I always loved jazz. I was a blues guitarist first. My little brother had an immense influence on me because he was an avid record collector. And he was crazy about certain things. If you wanted to make him freak out, you’d scratch one of his records. He would lose it completely. And he had an amazing blues collection. Like John Mayall. The English blues guys. But also like Mississippi John Hurt. He was a keyboard player. He is a keyboard player (laughs). He’s a very good keyboard player! I played the guitar and he played keyboards, so I had first dibs at the blues, because those were guitar records that he was imitating on the piano. And I thought like, “Oh, I win. I got this! I got the blues!” So that’s how it first started.
And then I started hearing Wes Montgomery and jazz musicians. I was very intrigued by the way they could play long solos.
Just curious: was that the first instrument you started playing—the guitar? What was your first instrument?
My first instrument actually was the recorder. All German children played the recorder. And then I played piano. Because that’s also sort of a tradition in Germany, because it allows you the easiest way of understanding harmony. And we have a very big repertoire–classical music–that we’re very proud of. Generally in school, music is like a very important subject in school in Germany. If you flunk music, you have a problem, you know. It’s a major subject in school, just like math or history. And you have to sing in this choir, whether you can sing or not. And so it’s really encouraged to play an instrument. I played piano and classical music, but I always had a love for the guitar. And my mother had a guitar, so I took that guitar and I taught myself how to play it. But then she kind of realized after a while that my love was for the guitar. So she organized for me to have guitar lessons. Classical guitar lessons. But I had a very understanding teacher. She was good with teaching kids. And she said, “What would you like to play?” And I played the blues for her. She said, “Oh, that’s so interesting!” She said, “So expressive”! She was a real artist. She encouraged me to play guitar and sing the blues. And I was like, eleven.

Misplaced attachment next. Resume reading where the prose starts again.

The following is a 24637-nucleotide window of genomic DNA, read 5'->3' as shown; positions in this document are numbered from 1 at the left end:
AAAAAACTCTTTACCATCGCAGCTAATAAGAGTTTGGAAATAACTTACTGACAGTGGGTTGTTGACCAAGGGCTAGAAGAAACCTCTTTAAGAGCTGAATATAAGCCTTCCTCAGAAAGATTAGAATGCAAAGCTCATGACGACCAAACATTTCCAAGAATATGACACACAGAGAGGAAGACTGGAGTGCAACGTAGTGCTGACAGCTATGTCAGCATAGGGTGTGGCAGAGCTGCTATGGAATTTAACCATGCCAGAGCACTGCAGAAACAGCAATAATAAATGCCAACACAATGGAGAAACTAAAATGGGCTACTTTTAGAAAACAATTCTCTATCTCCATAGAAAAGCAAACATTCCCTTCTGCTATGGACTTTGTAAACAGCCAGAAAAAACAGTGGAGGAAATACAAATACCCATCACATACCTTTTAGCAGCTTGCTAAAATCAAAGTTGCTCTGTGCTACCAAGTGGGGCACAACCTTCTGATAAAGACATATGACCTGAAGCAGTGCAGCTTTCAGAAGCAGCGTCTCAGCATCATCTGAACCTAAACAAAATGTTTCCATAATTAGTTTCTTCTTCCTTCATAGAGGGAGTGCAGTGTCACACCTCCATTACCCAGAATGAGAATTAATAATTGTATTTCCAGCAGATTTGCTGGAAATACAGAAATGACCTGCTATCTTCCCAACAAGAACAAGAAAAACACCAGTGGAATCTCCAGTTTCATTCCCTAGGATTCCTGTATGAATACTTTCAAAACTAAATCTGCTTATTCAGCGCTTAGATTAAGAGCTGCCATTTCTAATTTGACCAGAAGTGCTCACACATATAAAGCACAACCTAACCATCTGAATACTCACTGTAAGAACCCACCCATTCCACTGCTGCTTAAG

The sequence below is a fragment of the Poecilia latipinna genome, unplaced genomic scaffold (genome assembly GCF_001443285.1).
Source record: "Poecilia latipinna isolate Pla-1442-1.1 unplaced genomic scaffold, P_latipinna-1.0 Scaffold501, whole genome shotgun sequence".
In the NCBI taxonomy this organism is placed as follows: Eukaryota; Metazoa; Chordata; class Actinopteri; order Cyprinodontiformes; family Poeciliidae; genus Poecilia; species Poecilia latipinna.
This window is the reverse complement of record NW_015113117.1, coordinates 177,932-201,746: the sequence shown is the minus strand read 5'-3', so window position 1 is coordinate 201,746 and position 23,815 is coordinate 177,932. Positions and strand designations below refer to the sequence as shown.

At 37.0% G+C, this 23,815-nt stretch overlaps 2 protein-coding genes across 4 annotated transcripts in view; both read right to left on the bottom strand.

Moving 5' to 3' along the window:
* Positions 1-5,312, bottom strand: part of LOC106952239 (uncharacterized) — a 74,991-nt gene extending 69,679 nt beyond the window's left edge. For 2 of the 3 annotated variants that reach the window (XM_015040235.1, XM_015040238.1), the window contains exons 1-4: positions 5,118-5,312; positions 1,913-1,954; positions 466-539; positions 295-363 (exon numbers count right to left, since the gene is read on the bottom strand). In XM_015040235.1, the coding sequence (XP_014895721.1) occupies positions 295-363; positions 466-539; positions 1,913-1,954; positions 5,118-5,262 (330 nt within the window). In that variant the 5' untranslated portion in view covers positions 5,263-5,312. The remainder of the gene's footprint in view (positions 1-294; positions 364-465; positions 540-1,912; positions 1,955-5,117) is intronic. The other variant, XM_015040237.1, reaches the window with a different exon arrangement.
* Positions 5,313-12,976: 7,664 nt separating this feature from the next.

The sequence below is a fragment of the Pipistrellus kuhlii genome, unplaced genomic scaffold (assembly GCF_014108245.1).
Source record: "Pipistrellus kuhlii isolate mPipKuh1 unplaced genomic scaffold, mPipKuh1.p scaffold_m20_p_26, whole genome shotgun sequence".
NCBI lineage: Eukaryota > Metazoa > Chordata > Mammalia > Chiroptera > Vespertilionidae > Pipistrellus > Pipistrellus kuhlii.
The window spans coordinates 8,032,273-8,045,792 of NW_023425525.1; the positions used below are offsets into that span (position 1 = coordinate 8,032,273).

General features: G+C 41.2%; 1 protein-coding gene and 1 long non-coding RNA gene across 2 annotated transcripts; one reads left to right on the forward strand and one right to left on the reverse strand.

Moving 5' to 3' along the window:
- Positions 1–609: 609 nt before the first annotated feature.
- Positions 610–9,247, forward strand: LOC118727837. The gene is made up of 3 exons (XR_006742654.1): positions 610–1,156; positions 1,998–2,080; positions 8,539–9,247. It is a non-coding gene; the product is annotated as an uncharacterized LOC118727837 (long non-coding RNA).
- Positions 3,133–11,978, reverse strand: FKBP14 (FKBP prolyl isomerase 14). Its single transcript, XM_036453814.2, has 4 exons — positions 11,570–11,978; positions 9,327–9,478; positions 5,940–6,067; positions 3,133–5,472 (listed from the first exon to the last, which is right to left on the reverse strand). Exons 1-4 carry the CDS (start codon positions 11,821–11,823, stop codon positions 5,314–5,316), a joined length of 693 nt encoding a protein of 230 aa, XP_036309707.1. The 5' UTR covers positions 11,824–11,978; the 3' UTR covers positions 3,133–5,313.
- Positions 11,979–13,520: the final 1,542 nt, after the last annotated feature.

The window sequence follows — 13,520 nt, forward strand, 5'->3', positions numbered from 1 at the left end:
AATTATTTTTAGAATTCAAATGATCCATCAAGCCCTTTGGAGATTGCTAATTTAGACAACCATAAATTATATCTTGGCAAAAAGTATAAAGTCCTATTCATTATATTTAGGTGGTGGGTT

She had her soirees of all her students. Some of them would sing a classical repertoire. And I would get to sing the blues and play guitar. But I still played piano at the same time. But the guitar was always my reward. If I finished my classical repertoire on piano, I could play guitar all I wanted. And then when I was fourteen my mother bought me an electric guitar and an amp to go with it, so that I could play with my brothers. Nobody could hear me in my acoustic guitar. So she bought me an electric guitar.
I know that you’ve been asked this before, but women playing jazz guitar is still very infrequent. Have you had people who ever tried to discourage you?
All the time. All the time. I actually just came from playing in [jazz pianist] Monica Herzig’s band. And we were exchanging stories. And it’s funny how people insist that you are a singer. A guy in the audience came up. It was one of those universities. Monica is a professor at Indiana University. It was one of those university guys that came up and said, “Yeah, I’m here to see Monica Herzig. She’s the singer, right?” I said, “No, she doesn’t sing at all. I don’t even know if she can sing! She’s a pianist and a composer!” And he said, “Really? I thought she was a singer!” And I said, “What makes you think that she’s a singer?” And he said, “Well, I dunno, she’s a singer!”
We think that women are supposed to be singers. Even though there is no recording of Monica ever singing.
I imagine you must have had to learn how to take all that in stride. How did you deal with those reactions from people?
I founded my own band. Because I’m also a composer. Sometimes I think sometimes that’s my biggest gift, is composing. ‘Cause I’ve been composing since I’m very little. I didn’t call it composing, I would call it making songs, when I was six. “Make a song!” (laughs) And I was encouraged by my teachers. I had very, very special teachers. They were great artists themselves. And I guess they were entertained by me. My piano teacher—I really didn’t want to read. I really didn’t like to read. It had nothing to do with the music for me. And she recognized that I felt music deeply. So she didn’t scold me. She said, “What did you do at the piano?” I said, “I make up songs.” And she said, “Oh, so you’re going to be a composer! That’s easy!”
So you know, I focused on the composing. And actually, there’s been a lot of discrimination against women composers, too. Most of the people who know Mahler, for example, didn’t know that his wife was an equally good composer.
I came from a panel at South by Southwest and there was a guy that performed at the same showcase we played last night, and he was very funny. He said, “I was so surprised!” And I said, “How come you were so surprised?” And he said, “You look like a nice mommy, a nice lady, and then you come out onstage and you play like panther!” And I said, “That’s a very nice compliment!”
So I guess people still, when people see me, they assume I’m a nice mommy! Even though I have a side shave and a head tattoo. (laughs) That’s what we’re supposed to be! And they can’t imagine that we would be a complete human being with all sorts of feelings inside ourselves. You know, it’s very difficult. But I see it getting easier for the next generation. Because people like me raised the next generation of children.